Mike's Trainer Thread

Special forum where professionals are encouraged to help law school applicants, students, and graduates.
User avatar
foreverhopful
Posts: 13
Joined: Tue Mar 25, 2014 3:34 pm

Re: Mike's Trainer Thread

Postby foreverhopful » Sun Nov 09, 2014 1:01 am

Hey Mike,

First off, thank you for writing such an outstanding book. I've used every prep book you could think of, and it was just too confusing. I was starting to lose hope, but then I found your book and it all was great with the world again. It's been a MASSIVE help and I make sure to recommend it to all of my friends that are thinking of taking the LSAT.

Quick question, and this is probably a stupid question, but I need to know about my piece of my mind, have the old study schedules (specifically the 8 week SS w/ Exam 51-61) become obsolete since posting the new ones? I ask because I was using the older version and when I went to your website today I saw you uploaded a new one. When I opened it just to see whether it was any different, I noticed that according to that schedule, I'm about 6 lessons behind (although on time w/ the older SS version.)

Is the newer version strategically better? Was there anything wrong with the older version that I should be concerned about?

I'm currently on Lesson 27 and I will be taking the test on Dec 06. Am I too far behind?

Sorry for the questions in advance, the law school application process is giving me serious anxiety issues.

Thank you in advance,

You are seriously the BOMB,

User avatar
The LSAT Trainer
Posts: 621
Joined: Fri May 10, 2013 4:57 am

Re: Mike's Trainer Thread

Postby The LSAT Trainer » Sun Nov 09, 2014 2:44 pm

foreverhopful wrote:Hey Mike,

First off, thank you for writing such an outstanding book. I've used every prep book you could think of, and it was just too confusing. I was starting to lose hope, but then I found your book and it all was great with the world again. It's been a MASSIVE help and I make sure to recommend it to all of my friends that are thinking of taking the LSAT.

Quick question, and this is probably a stupid question, but I need to know about my piece of my mind, have the old study schedules (specifically the 8 week SS w/ Exam 51-61) become obsolete since posting the new ones? I ask because I was using the older version and when I went to your website today I saw you uploaded a new one. When I opened it just to see whether it was any different, I noticed that according to that schedule, I'm about 6 lessons behind (although on time w/ the older SS version.)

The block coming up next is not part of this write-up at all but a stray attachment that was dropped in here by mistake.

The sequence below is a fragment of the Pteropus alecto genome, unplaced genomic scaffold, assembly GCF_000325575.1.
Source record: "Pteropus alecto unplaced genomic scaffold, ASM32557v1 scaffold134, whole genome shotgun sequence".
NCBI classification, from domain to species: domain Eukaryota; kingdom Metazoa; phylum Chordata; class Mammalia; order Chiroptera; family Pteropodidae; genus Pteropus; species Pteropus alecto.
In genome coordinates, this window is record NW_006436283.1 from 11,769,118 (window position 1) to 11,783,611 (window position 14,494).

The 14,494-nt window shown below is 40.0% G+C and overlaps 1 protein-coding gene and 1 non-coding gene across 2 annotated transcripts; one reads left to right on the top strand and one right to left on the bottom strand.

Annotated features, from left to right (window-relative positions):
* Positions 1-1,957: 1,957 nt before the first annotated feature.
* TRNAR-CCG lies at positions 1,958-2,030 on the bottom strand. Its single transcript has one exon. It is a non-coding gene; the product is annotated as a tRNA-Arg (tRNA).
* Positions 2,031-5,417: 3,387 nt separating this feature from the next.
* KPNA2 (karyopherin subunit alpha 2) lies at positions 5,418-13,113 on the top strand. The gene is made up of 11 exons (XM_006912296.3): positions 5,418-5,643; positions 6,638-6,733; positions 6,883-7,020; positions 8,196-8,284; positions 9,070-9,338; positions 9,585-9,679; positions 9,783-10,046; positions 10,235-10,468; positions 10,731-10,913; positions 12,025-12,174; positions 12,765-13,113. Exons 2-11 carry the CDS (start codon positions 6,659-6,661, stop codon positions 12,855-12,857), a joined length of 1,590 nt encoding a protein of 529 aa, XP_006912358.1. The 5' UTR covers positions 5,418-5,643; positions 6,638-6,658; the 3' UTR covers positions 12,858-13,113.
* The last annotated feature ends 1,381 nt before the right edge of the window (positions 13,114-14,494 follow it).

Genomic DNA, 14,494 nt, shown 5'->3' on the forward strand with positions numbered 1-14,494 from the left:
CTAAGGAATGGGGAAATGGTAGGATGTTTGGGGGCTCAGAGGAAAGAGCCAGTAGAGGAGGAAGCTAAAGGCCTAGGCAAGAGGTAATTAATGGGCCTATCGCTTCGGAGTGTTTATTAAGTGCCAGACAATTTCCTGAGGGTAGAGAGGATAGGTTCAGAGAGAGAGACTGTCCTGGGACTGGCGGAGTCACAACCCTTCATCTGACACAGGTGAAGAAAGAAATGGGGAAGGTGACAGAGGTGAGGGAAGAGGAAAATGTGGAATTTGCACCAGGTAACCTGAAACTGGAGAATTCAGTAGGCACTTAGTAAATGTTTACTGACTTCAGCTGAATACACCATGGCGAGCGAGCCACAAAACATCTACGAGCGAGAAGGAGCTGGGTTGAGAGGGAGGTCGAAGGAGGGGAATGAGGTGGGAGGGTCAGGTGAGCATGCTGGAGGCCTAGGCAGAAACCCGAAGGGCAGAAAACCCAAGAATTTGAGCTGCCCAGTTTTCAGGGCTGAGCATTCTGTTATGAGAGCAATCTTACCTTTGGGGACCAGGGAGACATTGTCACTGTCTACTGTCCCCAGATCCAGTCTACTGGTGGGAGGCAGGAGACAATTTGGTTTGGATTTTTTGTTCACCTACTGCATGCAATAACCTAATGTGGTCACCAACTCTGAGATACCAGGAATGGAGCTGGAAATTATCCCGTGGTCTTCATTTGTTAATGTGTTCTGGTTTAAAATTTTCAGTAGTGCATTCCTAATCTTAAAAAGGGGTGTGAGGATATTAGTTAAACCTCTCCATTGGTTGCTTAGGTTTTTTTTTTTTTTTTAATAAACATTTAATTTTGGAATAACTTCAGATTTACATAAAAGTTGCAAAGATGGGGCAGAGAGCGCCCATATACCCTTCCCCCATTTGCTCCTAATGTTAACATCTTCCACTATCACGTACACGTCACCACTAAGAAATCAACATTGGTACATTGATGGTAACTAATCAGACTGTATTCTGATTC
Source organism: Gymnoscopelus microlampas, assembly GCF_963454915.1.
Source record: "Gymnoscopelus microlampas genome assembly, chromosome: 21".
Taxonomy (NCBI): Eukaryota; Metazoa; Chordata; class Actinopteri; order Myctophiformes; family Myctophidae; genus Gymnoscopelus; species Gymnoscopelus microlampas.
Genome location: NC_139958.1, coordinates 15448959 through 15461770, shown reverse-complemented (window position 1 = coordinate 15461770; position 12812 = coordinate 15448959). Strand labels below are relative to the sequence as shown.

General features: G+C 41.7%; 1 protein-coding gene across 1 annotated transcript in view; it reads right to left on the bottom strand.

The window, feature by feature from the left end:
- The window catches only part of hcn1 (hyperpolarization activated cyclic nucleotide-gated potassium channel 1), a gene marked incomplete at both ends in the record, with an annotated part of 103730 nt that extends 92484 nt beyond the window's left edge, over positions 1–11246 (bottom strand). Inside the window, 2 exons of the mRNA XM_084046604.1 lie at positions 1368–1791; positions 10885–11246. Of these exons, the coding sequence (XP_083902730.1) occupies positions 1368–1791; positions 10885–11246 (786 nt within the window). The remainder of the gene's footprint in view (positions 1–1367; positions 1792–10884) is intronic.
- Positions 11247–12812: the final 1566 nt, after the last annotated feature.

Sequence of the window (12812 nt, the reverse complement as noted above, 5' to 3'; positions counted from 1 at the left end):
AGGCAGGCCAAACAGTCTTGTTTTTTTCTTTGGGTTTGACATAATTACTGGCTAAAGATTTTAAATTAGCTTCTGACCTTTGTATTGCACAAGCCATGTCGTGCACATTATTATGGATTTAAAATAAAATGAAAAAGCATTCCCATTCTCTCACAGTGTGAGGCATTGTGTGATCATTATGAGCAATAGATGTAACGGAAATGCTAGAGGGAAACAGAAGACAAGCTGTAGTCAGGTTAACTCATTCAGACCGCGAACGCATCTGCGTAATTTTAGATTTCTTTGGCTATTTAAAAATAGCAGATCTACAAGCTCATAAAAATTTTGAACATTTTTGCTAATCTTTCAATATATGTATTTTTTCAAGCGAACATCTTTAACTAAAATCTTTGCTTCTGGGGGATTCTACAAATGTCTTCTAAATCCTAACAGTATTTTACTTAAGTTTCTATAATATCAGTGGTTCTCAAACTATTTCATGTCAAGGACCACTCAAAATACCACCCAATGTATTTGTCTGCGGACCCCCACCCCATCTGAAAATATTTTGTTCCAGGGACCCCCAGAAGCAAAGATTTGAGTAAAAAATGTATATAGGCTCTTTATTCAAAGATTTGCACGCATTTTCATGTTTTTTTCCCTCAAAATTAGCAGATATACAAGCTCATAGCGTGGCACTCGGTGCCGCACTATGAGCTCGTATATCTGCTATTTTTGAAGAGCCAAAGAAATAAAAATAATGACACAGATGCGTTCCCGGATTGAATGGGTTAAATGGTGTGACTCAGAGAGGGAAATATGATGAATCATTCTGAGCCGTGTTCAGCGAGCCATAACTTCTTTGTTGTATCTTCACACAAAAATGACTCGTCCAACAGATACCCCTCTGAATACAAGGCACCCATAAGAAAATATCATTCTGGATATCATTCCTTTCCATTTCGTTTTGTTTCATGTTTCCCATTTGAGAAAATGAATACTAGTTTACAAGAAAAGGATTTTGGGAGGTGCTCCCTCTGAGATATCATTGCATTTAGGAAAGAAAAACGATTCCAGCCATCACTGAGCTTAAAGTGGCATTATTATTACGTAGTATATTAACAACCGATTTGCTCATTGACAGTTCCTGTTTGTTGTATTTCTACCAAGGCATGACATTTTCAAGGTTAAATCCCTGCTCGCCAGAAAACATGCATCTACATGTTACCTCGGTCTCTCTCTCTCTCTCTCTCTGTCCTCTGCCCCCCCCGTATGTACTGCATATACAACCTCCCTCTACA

Is the newer version strategically better? Was there anything wrong with the older version that I should be concerned about?

I'm currently on Lesson 27 and I will be taking the test on Dec 06. Am I too far behind?

Sorry for the questions in advance, the law school application process is giving me serious anxiety issues.

Thank you in advance,

You are seriously the BOMB,



Hi --

I'm so happy to hear that you are finding the trainer useful -- thanks so much for the comments --

You are totally fine sticking with your current schedule -- the main difference between them is that for the newer ones I simplified the overlap between book and drilling (so you do more of the book before drilling, and more of the drilling after the book) and that's why they have you finishing the book work a bit faster -- you aren't missing out on anything by sticking with your current schedule --

Having said that, as I'm sure you know, 8 weeks is certainly a tighter-than-ideal schedule, so if you are feeling an itch to start applying, in a more test-like manner, all that you are learning and practicing (that is, if you are looking for your "sand the floor" moment by all means I encourage you to start getting in some extra pt's or full sections now, or at least after lesson 34 in the book --

Wish you the best -- if you need anything else at all, please feel free to follow up here or pm or email me -- Mike

akechi
Posts: 74
Joined: Fri Jun 21, 2013 11:38 am

Re: Mike's Trainer Thread

Postby akechi » Mon Nov 10, 2014 6:25 pm

Edit: question answered!
Last edited by akechi on Mon Nov 10, 2014 10:07 pm, edited 1 time in total.

JervillianSwike
Posts: 3
Joined: Mon Nov 10, 2014 6:18 pm

Re: Mike's Trainer Thread

Postby JervillianSwike » Mon Nov 10, 2014 7:32 pm

Hi Mike,

I've been reading your book over the last few days and just finished with lesson 8.

I'm having a bit of trouble with the phrases, "fails to consider" and "takes for granted." For example, on the first flaw drill on page 102, I wrote, "Falsely equates a healthier emotional state with serenity." However, the book's answer is, "Takes for granted that being less prone to emotional fluctuations equates to being in a healthier emotional state." When I do try to include the phrases in my answers, they are frequently different from the answers given in the book. In your opinion, how important is the inclusion of these phrases in fully understanding the flaw? I've done well on the sample questions so far, but are there questions where distinguishing between the two phrases is helpful?